All endoscopic thyroidectomies were performed by two experienced surgeons using the bilateral axillo-breast approach (BABA) with patients in the supine position with neck extension using a shoulder pillow [8]. Before making the skin incision, 150-200 ml of a 1 : 200,000 epinephrine solution was injected into the subcutaneous space in both breasts and in the subplatysmal space in the neck to reduce bleeding during dissection. After making 2 incisions on both upper circumareolar areas, subcutaneous and subplatysmal dissections were performed bluntly using a Rochester clamp and vascular tunneler. A 12-mm trocar was then placed ipsilateral to the thyroid mass to introduce a flexible endoscope. A contralateral 12-mm port was used for the operational instruments, which included a Harmonic scalpel. Carbon dioxide was then insufflated using a continuous pressure of 5-6 mmHg to prevent subcutaneous emphysema and reduce any minor bleeding.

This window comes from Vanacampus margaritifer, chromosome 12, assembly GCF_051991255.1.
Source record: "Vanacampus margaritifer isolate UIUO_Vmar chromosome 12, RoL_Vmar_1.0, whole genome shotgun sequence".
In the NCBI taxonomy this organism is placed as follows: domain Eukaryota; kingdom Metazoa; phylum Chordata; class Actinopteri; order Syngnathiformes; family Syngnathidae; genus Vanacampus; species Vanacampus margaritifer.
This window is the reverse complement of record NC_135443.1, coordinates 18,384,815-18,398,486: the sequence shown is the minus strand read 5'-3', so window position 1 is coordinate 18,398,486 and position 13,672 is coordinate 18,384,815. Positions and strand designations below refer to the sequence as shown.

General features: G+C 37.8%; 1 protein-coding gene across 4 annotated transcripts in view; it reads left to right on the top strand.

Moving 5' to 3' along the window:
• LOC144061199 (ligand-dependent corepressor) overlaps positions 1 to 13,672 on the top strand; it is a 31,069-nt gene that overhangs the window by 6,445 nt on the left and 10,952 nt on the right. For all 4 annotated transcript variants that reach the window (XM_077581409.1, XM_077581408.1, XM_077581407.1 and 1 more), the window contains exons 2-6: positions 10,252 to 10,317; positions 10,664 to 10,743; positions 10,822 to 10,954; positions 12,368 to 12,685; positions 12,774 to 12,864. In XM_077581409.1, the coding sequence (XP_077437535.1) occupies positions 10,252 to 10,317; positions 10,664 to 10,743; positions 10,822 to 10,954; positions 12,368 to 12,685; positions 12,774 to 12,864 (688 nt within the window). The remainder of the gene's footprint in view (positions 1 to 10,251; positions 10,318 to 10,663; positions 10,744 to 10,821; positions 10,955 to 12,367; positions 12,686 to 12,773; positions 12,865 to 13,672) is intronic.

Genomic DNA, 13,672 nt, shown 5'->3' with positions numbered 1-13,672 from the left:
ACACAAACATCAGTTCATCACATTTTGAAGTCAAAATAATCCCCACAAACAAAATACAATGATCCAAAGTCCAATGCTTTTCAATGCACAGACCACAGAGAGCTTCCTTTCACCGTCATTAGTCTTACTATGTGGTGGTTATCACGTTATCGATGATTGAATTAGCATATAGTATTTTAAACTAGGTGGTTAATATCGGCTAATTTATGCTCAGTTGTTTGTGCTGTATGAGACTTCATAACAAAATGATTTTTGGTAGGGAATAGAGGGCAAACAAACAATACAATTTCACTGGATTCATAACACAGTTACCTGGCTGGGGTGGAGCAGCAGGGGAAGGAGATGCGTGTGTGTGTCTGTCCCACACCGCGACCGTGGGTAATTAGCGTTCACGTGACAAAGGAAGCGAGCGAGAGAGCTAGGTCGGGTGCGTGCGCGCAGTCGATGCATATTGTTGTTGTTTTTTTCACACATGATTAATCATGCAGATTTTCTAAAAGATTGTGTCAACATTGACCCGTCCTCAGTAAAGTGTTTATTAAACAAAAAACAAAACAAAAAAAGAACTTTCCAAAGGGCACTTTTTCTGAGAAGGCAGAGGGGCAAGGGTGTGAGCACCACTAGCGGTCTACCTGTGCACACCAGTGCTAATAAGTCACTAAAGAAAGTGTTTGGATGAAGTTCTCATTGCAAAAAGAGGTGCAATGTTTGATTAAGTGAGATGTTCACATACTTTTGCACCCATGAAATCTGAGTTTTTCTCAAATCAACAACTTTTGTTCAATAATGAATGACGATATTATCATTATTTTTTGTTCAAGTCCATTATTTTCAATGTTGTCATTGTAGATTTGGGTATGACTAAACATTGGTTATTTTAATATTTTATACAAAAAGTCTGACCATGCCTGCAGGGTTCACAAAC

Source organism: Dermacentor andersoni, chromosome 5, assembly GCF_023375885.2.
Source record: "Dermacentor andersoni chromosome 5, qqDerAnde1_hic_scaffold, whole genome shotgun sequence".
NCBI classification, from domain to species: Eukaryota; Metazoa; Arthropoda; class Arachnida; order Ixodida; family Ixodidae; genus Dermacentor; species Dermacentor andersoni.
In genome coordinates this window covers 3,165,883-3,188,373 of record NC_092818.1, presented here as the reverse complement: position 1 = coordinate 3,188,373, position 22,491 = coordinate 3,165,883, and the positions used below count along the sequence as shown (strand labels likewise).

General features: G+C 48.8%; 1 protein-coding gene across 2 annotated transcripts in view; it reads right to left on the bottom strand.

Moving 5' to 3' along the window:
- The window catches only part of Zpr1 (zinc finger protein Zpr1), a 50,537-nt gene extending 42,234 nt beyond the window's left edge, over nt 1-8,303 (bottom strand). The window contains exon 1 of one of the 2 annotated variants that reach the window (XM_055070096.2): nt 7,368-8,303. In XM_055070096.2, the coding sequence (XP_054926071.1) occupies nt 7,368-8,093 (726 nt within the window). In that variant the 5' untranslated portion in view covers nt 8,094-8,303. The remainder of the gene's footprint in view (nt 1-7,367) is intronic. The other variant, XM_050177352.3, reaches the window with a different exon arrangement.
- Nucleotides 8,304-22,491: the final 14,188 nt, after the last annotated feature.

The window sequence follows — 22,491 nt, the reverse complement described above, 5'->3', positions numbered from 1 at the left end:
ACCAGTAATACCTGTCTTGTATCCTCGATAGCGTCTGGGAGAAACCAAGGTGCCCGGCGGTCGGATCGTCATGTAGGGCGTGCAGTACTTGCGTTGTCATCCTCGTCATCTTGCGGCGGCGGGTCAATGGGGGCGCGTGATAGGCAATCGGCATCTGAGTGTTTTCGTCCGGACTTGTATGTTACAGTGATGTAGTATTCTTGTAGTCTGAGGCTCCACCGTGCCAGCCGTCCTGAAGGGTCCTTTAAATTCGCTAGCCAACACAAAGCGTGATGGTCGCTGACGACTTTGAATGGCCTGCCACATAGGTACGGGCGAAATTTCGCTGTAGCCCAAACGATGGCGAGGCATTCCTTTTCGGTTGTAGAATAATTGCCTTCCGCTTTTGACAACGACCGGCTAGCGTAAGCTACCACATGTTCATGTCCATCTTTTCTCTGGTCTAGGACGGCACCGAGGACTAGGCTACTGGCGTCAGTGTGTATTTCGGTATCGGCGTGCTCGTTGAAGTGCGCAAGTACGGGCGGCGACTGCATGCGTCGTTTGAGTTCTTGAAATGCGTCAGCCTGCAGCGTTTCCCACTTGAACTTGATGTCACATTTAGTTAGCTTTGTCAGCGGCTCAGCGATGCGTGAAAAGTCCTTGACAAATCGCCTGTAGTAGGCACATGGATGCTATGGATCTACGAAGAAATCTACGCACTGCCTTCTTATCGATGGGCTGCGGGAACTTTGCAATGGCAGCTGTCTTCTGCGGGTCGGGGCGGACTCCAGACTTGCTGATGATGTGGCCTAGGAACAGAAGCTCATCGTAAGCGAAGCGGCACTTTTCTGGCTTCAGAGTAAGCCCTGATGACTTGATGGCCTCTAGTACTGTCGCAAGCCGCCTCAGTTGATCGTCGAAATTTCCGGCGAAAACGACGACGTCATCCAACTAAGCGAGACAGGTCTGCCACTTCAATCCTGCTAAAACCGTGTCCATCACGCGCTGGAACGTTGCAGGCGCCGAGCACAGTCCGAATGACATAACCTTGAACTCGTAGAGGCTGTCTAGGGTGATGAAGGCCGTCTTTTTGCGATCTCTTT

Before the end of surgery, meperidine 0.5 mg/kg was injected for postoperative pain control and neuromuscular relaxation was reversed with pyridostigmine 15 mg and glycopyro-phosphate 0.4 mg in both groups. All patients were transferred to the PACU.
Blood pressures, SpO2 and EtCO2 values, end expiratory sevoflurane concentrations, end organ concentrations of remifentanil and propofol, and peak inspiratory pressures were recorded at baseline, 1 minute after intubation, just after CO2 insufflation, and subsequently at 10 minute intervals until the end of the procedures. Amount of intraoperative fluid, urine output, total amount of remifentanil and propofol, duration of anesthesia and duration of the procedure was also recorded.